About the Prize for Civility in Public Life

Allegheny College is one of the nation’s oldest liberal-arts colleges, with a long tradition of passionate but civil intellectual debate. Deeply troubled by the rise of incivility in U.S. politics, and its negative impacts on political participation, particularly among young people, the College created the Civility Prize in 2011 to highlight and reinforce the unheralded public figures who advance civility.

The Allegheny College Prize for Civility in Public Life annually recognizes public figures who argue passionately but respectfully for their beliefs. The Prize seeks to honor public figures who have demonstrated steadfast civility throughout their career or have shown authentic, courageous civility at an important moment in time.

Previous winners include:

  • The inaugural award was bestowed at the National Press Club in 2012 to political journalists David Brooks and Mark Shields, in recognition of their longstanding record of civil commentary.
  • In 2013, the College awarded the Prize to Senators Dianne Feinstein (D) and Lindsey Graham (R) for their efforts to exemplify civility while leading debate in some of the most contentious issues of our time.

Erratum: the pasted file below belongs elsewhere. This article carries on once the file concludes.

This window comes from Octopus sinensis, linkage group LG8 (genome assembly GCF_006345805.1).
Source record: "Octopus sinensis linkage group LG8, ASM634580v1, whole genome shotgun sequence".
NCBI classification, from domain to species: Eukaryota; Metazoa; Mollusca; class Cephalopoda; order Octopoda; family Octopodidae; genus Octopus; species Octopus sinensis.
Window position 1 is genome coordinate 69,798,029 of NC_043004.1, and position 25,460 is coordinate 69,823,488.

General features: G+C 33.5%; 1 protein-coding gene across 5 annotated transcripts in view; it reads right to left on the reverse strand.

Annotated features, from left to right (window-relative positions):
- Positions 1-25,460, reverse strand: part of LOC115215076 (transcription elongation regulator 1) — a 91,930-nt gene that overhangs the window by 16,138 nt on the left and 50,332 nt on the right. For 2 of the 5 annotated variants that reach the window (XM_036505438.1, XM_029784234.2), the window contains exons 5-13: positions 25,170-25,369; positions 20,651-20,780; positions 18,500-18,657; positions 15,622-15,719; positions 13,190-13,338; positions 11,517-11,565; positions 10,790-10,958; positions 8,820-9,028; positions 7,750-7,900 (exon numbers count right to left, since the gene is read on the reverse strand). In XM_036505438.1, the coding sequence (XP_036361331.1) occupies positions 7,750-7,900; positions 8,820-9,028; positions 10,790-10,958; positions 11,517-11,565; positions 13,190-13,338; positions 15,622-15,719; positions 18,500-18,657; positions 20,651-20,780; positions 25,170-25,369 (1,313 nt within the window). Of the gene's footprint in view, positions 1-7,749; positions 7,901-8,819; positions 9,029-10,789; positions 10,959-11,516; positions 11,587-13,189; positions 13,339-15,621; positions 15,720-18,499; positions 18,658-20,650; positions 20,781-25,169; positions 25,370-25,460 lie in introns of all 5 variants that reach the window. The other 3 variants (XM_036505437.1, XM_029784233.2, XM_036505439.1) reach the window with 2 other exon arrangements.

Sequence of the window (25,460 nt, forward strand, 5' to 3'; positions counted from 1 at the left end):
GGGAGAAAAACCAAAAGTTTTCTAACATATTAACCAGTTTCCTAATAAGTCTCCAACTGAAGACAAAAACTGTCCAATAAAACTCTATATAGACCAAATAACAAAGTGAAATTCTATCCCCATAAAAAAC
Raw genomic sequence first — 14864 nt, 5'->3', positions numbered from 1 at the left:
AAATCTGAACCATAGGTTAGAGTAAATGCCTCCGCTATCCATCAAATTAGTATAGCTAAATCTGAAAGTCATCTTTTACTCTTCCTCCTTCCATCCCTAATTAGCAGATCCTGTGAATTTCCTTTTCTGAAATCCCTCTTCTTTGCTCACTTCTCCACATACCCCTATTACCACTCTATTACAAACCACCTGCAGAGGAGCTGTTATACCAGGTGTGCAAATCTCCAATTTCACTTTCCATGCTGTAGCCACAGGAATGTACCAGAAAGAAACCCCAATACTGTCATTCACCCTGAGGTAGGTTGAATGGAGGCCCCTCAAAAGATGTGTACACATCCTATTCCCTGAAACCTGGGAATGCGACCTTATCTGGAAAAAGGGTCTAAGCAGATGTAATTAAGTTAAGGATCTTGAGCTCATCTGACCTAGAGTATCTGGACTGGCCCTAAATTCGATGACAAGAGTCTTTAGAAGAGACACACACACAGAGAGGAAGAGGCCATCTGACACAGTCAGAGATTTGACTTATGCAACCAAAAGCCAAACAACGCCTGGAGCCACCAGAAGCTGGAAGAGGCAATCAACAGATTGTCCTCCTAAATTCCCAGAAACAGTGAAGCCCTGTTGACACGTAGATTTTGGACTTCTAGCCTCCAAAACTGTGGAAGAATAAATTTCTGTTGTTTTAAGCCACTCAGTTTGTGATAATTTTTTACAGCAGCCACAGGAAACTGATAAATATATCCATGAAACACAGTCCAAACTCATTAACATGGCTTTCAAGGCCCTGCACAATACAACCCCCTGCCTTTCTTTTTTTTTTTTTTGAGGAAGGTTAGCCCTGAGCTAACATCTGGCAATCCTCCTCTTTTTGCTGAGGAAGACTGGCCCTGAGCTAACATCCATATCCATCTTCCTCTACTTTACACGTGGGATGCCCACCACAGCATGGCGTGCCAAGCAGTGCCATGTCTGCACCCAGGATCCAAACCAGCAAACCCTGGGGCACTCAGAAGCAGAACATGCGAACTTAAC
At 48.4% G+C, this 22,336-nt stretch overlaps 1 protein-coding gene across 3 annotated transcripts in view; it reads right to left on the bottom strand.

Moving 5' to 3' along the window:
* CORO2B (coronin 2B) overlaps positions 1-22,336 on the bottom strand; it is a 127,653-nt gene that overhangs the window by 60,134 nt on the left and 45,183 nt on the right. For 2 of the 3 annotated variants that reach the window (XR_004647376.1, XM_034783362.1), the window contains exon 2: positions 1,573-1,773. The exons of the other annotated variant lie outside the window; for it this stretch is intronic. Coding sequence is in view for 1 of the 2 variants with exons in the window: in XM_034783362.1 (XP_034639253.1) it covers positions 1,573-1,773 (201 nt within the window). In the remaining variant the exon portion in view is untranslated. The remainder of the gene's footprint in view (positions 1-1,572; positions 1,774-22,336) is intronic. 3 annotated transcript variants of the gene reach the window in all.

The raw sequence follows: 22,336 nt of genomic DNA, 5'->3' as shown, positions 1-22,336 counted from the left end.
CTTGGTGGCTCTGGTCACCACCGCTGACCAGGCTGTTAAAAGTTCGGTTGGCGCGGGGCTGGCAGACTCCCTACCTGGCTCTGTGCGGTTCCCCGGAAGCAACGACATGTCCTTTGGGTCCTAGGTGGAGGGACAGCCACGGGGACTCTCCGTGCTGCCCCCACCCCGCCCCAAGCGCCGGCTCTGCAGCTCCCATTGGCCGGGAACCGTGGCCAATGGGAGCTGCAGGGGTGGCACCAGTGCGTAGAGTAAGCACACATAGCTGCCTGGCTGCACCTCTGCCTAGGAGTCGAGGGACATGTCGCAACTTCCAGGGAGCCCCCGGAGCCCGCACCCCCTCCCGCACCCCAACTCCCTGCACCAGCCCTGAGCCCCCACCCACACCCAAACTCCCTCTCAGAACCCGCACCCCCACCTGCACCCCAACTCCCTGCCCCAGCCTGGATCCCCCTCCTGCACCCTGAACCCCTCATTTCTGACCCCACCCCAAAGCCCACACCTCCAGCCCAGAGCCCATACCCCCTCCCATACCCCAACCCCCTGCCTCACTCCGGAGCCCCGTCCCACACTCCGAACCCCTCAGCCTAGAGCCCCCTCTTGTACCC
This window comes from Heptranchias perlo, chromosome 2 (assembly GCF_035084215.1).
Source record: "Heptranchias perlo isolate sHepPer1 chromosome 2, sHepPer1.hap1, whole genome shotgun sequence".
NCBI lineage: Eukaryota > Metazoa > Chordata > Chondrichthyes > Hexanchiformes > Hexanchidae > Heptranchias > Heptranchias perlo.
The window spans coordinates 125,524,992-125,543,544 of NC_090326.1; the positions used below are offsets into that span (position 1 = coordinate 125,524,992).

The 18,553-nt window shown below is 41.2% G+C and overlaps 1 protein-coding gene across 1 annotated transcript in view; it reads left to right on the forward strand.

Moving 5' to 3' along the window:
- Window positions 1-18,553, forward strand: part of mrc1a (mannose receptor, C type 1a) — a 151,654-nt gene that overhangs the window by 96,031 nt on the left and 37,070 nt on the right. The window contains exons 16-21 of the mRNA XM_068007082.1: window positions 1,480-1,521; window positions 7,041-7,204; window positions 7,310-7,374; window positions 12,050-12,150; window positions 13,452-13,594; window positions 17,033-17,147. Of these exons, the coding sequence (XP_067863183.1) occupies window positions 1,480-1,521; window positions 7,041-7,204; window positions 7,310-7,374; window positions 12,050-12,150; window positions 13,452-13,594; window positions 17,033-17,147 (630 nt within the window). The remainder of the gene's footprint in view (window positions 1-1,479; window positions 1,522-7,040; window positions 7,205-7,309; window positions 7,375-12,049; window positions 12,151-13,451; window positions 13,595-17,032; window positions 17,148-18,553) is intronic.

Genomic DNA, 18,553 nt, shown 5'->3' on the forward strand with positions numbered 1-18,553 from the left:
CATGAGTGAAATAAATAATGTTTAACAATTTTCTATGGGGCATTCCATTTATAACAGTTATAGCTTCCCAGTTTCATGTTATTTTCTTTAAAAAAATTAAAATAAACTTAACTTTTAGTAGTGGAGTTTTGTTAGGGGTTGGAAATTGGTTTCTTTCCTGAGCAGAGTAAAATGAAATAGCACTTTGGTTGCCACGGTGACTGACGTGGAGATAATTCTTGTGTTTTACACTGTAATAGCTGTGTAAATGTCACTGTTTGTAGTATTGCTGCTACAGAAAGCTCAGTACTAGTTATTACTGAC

• The “Women of the Senate” were honored in 2014 for banding together to help end a government shutdown and creating a more civil climate in Washington, D.C.
  • In 2015, in recognition of Allegheny’s bicentennial celebration, noted historian Douglas Brinkley helped choose former Montgomery (AL) Police Chief Kevin Murphy for taking off his badge and giving it to Congressman John Lewis (D-GA) as an act of contrition for the police department’s treatment of Lewis in 1961.
  • In 2016, the Prize went to Vice President Joe Biden and Senator John McCain, in recognition of powerful moments of civility during modern presidential campaigns.
  • In 2017, the sixth annual Allegheny College Prize for Civility in Public Life was awarded to U.S. Supreme Court Justice Ruth Bader Ginsburg and the family of U.S. Supreme Court Justice Antonin Scalia, honoring “a friendship grounded in mutual respect for the intellectual integrity and love of country that each brought to service on the Court.”